advertising campaign

Clients and Agency Marketing

If you want your product to succeed, you can’t just hire an ad agency and forget about it. Your agency is good, but less so if they’re working for you instead of with you.

I’ve been reading Seth Godin’s book “Free Prize Inside” lately, and like all devotees of his anti interruption-based marketing philosophy, I’m loving it. What I’m interested in specifically is his thesis that everyone in the organization is (or should think of themselves as being) involved in product marketing.

With a majority of my experience coming from agency-level campaigns, I see Godin’s thesis from a different perspective. We were never part of the company, we were hired by the company. Not sharing any offices with them, we were almost always cut off from their product development. Usually, we were given a product to promote with a quick, “go make me money, kid.”

Other times, the client would be entirely available to us, taking an active role in the campaign. While we still weren’t involved in their product development, we could at least get the right information about what made their product stand out on its own, which we could then use as the message.

My point here is that if you are going to hire an agency to do your marketing, you still need to get involved in the campaign. This doesn’t mean calling every day to¬†harangue¬†the Account Executive about what’s being done right now, but to offer your own suggestions as to what makes your product work, and being open to their interpretations and analysis as well.

Hiring an advertising agency is not something you should do in order to get the sticky business of promotions out of your hair. Your entire company is involved in your marketing.

And when you hire an agency, they must become part of your company.

McDonald’s and their Brilliant Coffee Marketing

I’m just like everyone else when it comes to McDonald’s: I look down my nose at it, I ask people who go there, “What the hell’s the matter with you?” and I think their Big Macs and fries are intensely yummy. I’m just as hypocritical as the average American. Yee hah!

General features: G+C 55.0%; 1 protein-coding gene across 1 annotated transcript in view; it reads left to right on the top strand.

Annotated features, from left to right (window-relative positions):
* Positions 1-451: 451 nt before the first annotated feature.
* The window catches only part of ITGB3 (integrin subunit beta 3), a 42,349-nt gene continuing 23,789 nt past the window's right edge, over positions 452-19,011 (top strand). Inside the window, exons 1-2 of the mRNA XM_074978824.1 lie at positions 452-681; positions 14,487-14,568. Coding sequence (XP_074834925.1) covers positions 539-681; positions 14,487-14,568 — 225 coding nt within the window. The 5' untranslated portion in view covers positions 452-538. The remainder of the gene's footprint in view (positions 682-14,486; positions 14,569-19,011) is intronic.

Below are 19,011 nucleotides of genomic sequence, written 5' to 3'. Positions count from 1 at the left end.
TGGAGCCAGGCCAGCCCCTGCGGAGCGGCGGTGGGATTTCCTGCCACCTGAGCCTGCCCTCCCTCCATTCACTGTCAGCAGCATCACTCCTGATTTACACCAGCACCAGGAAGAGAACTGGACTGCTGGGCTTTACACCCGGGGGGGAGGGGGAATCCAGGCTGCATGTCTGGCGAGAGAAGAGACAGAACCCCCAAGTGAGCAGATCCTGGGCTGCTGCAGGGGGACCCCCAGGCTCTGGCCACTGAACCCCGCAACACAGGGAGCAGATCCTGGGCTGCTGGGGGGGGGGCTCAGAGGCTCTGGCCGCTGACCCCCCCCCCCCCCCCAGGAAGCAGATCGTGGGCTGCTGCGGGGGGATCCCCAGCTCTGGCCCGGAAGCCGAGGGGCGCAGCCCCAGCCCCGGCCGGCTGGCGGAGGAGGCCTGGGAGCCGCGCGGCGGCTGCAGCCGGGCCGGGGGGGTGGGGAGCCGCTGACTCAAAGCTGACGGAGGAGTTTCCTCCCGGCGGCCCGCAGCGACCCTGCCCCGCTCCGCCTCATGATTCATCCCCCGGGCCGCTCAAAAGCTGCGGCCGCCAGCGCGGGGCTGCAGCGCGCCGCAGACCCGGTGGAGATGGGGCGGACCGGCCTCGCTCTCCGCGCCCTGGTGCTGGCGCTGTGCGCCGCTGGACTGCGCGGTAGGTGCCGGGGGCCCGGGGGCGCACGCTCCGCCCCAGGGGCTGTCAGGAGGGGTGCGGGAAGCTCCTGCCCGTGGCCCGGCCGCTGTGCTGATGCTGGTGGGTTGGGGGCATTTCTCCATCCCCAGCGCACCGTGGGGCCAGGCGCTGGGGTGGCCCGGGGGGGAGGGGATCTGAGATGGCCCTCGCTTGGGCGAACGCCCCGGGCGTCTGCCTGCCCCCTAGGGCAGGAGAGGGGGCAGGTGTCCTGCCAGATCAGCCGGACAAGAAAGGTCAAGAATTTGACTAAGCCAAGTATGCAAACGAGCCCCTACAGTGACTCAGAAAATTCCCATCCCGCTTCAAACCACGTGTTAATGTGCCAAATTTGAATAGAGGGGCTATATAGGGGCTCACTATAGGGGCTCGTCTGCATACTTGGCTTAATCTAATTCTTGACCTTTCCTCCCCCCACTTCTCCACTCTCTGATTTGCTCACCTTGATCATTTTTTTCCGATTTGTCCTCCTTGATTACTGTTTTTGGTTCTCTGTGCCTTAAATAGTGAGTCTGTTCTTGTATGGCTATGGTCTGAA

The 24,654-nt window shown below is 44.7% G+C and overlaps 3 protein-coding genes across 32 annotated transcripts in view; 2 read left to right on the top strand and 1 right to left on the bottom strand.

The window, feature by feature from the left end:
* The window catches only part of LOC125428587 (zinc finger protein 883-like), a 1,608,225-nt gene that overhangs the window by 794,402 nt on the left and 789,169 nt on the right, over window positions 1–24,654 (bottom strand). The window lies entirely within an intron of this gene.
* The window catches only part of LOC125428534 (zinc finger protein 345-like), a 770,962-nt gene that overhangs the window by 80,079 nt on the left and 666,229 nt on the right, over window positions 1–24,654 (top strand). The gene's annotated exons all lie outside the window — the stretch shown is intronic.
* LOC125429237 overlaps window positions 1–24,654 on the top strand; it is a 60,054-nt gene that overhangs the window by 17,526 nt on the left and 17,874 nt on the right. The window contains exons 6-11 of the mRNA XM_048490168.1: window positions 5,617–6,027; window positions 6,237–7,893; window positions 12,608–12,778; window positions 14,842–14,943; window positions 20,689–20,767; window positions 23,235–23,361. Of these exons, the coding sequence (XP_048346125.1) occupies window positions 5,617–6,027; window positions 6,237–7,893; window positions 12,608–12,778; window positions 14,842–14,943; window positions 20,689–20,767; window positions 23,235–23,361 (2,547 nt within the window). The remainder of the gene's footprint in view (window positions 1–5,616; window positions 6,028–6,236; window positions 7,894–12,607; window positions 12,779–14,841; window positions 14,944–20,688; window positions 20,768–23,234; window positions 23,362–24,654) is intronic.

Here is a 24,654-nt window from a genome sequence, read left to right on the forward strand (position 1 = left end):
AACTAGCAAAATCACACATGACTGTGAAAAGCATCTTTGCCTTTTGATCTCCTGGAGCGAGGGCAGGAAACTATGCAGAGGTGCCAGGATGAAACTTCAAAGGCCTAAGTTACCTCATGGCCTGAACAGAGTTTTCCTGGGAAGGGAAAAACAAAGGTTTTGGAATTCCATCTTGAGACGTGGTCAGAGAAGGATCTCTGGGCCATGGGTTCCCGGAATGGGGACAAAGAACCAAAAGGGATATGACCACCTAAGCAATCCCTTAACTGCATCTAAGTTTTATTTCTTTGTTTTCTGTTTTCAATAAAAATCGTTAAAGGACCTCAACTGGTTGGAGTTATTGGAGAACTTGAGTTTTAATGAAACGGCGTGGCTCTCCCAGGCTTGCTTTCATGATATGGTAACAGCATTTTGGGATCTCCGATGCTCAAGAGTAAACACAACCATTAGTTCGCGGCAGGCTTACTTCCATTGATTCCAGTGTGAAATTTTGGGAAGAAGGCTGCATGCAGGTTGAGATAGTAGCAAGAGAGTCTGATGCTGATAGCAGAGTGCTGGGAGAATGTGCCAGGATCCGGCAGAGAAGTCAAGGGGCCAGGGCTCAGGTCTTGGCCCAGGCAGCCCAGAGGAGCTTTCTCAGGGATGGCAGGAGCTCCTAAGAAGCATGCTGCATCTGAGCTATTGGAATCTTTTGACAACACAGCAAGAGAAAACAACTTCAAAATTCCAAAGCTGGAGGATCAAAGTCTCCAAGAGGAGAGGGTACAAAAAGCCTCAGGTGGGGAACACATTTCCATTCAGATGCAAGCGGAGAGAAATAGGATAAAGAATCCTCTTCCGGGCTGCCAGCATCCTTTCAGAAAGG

I’ve been a fan of McDonald’s iced coffee drinks for a year or so now – “Large Sugar Free Vanilla Iced Coffee” just rolls off my tongue whenever I hit their drive through. It’s only recently, though, that I’ve caught McDonald’s advertising. They’ve probably only started the campaign now that the entire coffee line is out of beta testing.

Check this out:

McDonald’s knows that while just about everyone has gotten on board with our national coffee fetish in the last twenty years, it still has that “mystique” that turns people off. The people who enjoy that mystique are just the ones who would say, “McDonald’s iced coffee!?! Eww!” These aren’t the people McDonald’s would easily reach, so trying to convince them their coffees are just as good or better than what you’d find at Starbuck’s would be an incredibly uphill battle.

Then again, Starbuck’s makes too much money to come from just the turtleneck and poetry crowd. Average slobs like iced coffees too, and the majority of us don’t appreciate having to shell out four dollars for it.

Essentially, McDonald’s took that lemon and made lemonade – rather than try to win over the coffee elite, they turned against them, trying to attract the common coffee drinker.

And I think that is incredibly cool. They looked at the market, and determined that the most vocal portion of it is still the minority, and shouldn’t be catered to in their marketing plan. The lesson here is that the people you want to attract aren’t necessarily brand champions, but all the people who collectively represent the most cash.

Sometimes, you just need to be the choice of the lowest common denominator.